Saide Current Awareness
30 January 2023


Distance Education


Education: South Africa 


  • Leadership for transformation in South Africa’s education system Scholars argue that educational leadership for transformation and social justice must be grounded in the particular social and historical conditions in which it is practiced. The Social Development Goals Report mentions that South Africa has a documented history of deprivation and exclusion of the majority of its people.


  • Matric results gender disparity – where have all the young men gone? Why are our young men more vulnerable to dropping out? Why are they failing more? What is going on in homes and communities which pulls men away from schools? And how do those factors play out in society and employment at large? Read Nicky Roberts', director of Kelello Consulting and a Professor in mathematics education, analysis of these issues.



Language and Literacies




Open Education and Open Educational Resources



Post Schooling

  • Over one million enrolments expected in public universities Higher Education, Science and Innovation Minister, Dr Blade Nzimande, said for the 2023 academic year, the public university sector is projected to provide 1 112 439 spaces, an additional 41 545 spaces from the previous year. Nzimande said the increment in university spaces, from 1 070 894 in 2022, illustrates that the public university sector is steadily growing.






  • 'TVETs are an option,' says Universities South Africa CEO  It is not all doom and gloom for all those who failed to obtain a university pass with public colleges still an option to gain skills and be self-employed. This is according to Universities South Africa (USAf) CEO Dr Phethiwe Matutu.



  • AU’s ‘neocolonial entanglement’ undermines HE policies 'To regain legitimacy as a leading continental organisation, the African Union (AU) needs to decolonise itself and rely more on its member states to refocus its regional higher education policy processes towards African issues instead of excessive financial dependency on external actors which could manipulate policy processes towards donor interests.' is the main message of a study authored by  Professor Emnet Tadesse Woldegiorgis, the director of the Ali Mazrui Centre for Higher Education Studies at the University of Johannesburg.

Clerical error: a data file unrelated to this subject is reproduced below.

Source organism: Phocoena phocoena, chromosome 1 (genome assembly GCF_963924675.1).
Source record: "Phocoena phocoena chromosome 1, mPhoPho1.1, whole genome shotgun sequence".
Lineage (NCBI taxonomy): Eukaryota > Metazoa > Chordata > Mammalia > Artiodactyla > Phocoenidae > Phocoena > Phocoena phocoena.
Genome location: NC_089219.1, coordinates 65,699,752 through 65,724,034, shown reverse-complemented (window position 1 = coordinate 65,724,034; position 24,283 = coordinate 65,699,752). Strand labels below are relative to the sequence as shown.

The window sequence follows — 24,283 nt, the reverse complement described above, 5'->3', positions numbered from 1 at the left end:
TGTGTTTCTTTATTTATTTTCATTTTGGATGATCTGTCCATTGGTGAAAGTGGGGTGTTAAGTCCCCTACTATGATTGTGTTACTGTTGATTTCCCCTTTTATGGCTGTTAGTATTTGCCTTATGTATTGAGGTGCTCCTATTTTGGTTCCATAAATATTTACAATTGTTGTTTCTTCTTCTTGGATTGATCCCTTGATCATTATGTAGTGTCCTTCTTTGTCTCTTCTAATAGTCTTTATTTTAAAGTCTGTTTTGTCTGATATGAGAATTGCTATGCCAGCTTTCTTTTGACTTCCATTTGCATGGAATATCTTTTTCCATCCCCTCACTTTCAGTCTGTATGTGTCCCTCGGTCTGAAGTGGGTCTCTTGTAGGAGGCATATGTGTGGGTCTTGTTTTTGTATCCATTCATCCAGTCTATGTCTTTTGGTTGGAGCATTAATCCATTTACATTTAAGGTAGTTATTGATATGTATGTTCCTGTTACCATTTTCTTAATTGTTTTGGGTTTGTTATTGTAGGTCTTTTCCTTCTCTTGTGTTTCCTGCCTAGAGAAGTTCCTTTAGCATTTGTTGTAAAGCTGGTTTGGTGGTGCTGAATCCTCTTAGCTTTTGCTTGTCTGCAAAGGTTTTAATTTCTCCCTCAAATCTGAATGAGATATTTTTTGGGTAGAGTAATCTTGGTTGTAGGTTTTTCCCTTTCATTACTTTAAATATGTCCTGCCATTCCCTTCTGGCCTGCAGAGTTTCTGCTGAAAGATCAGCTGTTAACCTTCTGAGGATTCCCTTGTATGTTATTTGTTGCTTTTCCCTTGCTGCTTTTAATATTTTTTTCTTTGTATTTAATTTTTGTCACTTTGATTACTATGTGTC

• SA should learn from EU expertise, says Godongwana It is critical for South Africa to continue to learn from the extensive experience and expertise that the European Union has in a number of areas and economic activities, says Finance Minister Enoch Godongwana.This was especially the case in the areas such as vocational education and training.




Skills and Employment 

  • Ramaphosa: ‘Equip our learners with technical skills to address youth unemployment, grow the economy’ President Cyril Ramaphosa says last year’s improved matric results must encourage the basic education sector to redouble efforts to address the “extremely serious” problem of learner dropout and youth unemployment. 
    Speaking at the 2023 Basic Education Sector Lekgotla, he said many learners leaving school before sitting for their matric exams made this year’s lekgotla theme, which focuses on equipping learners with knowledge and skills for a changing world, even more relevant.



Teaching and Learning- Local and Global

  • Good practice in teaching (University of Manchester) In this podcast series, run by the Faculty of Humanities at the University of Manchester, the Associate Dean for Teaching, Learning and Students in the Faculty, Professor Becki Bennett, speaks to staff in the Faculty of Humanities about their teaching, what they do, what works well in teaching, assessment or student support, and gathers useful tips and resources to enhance teaching.